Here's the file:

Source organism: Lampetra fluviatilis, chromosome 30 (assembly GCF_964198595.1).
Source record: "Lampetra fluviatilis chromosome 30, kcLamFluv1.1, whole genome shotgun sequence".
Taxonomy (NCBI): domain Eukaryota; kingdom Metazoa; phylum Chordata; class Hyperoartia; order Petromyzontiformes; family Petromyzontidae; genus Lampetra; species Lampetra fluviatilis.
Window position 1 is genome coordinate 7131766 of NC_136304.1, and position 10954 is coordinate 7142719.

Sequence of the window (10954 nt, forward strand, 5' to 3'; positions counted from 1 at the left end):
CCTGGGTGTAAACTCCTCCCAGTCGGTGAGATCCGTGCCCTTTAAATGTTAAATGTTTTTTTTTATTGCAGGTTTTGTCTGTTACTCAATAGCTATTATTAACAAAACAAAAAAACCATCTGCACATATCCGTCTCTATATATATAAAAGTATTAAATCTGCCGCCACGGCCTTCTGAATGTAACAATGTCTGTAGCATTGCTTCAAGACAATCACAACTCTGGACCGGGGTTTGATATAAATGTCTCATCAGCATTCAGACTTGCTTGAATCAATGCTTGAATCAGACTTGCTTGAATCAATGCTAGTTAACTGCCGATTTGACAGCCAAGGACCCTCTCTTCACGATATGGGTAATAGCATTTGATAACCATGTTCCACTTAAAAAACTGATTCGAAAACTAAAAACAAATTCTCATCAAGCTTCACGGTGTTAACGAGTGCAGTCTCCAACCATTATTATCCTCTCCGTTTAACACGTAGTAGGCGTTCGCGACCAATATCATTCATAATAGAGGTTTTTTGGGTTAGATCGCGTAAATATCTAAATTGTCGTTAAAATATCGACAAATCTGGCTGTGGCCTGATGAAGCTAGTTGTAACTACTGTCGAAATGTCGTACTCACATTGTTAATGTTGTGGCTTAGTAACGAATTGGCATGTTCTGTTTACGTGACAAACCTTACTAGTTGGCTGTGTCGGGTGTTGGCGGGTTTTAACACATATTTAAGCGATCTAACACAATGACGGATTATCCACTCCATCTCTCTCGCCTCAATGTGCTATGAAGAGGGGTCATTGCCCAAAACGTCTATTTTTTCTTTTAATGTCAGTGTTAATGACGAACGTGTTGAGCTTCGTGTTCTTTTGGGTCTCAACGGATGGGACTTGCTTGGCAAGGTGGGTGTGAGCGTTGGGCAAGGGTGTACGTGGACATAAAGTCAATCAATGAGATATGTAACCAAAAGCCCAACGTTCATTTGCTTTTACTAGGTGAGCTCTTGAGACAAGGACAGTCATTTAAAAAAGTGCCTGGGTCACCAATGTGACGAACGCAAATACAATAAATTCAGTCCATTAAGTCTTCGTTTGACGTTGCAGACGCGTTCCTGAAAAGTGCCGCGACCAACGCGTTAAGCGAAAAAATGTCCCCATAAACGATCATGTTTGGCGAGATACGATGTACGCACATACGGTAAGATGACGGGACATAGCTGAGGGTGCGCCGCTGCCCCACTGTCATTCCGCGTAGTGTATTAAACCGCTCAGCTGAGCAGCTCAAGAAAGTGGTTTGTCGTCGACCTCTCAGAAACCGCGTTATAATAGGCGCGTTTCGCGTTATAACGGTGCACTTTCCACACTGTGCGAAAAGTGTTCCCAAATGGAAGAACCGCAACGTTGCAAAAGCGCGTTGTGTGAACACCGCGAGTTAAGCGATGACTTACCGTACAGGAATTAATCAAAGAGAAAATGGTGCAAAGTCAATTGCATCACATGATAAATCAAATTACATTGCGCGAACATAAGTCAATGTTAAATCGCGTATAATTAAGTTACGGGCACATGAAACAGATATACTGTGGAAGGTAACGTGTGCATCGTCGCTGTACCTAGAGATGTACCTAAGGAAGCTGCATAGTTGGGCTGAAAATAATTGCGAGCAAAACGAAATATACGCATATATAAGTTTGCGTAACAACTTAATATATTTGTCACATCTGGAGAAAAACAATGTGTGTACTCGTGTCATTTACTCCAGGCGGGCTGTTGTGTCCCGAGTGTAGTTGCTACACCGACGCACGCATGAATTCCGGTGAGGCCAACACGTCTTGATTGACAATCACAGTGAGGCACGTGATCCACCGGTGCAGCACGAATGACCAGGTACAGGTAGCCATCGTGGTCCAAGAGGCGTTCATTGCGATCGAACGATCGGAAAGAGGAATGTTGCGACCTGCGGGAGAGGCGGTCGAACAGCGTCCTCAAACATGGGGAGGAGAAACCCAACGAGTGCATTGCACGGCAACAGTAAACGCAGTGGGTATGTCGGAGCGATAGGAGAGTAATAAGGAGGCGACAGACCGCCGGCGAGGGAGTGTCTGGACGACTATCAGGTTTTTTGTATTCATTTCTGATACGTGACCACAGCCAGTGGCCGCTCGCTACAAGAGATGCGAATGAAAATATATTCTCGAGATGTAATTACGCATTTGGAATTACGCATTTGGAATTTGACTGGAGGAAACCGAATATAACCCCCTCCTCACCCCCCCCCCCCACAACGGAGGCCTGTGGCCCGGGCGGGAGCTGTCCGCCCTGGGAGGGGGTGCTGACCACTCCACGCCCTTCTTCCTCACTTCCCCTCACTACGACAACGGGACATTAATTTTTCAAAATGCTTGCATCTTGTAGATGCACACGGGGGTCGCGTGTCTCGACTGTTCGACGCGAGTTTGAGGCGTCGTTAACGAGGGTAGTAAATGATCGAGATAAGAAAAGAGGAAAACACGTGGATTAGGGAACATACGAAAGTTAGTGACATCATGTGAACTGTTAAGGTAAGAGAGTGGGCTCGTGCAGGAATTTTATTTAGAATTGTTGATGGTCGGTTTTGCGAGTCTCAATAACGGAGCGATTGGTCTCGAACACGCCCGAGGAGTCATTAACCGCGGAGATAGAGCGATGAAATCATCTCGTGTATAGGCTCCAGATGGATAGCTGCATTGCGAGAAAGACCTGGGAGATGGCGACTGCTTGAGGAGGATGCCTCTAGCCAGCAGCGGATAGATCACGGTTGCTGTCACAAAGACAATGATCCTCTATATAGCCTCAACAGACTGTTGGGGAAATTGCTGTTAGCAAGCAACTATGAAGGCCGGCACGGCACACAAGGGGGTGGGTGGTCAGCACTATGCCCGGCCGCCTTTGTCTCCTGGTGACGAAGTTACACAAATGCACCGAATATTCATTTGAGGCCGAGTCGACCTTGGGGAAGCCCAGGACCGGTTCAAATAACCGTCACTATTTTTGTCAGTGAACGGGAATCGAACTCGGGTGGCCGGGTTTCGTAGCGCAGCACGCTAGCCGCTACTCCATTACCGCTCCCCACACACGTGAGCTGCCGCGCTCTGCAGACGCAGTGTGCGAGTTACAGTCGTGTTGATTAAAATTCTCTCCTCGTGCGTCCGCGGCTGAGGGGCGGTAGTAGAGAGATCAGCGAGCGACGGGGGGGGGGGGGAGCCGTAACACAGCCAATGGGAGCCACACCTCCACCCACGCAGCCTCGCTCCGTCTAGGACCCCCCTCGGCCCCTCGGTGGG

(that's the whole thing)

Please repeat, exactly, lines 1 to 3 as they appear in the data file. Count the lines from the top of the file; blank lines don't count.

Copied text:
Source organism: Lampetra fluviatilis, chromosome 30 (assembly GCF_964198595.1).
Source record: "Lampetra fluviatilis chromosome 30, kcLamFluv1.1, whole genome shotgun sequence".
Taxonomy (NCBI): domain Eukaryota; kingdom Metazoa; phylum Chordata; class Hyperoartia; order Petromyzontiformes; family Petromyzontidae; genus Lampetra; species Lampetra fluviatilis.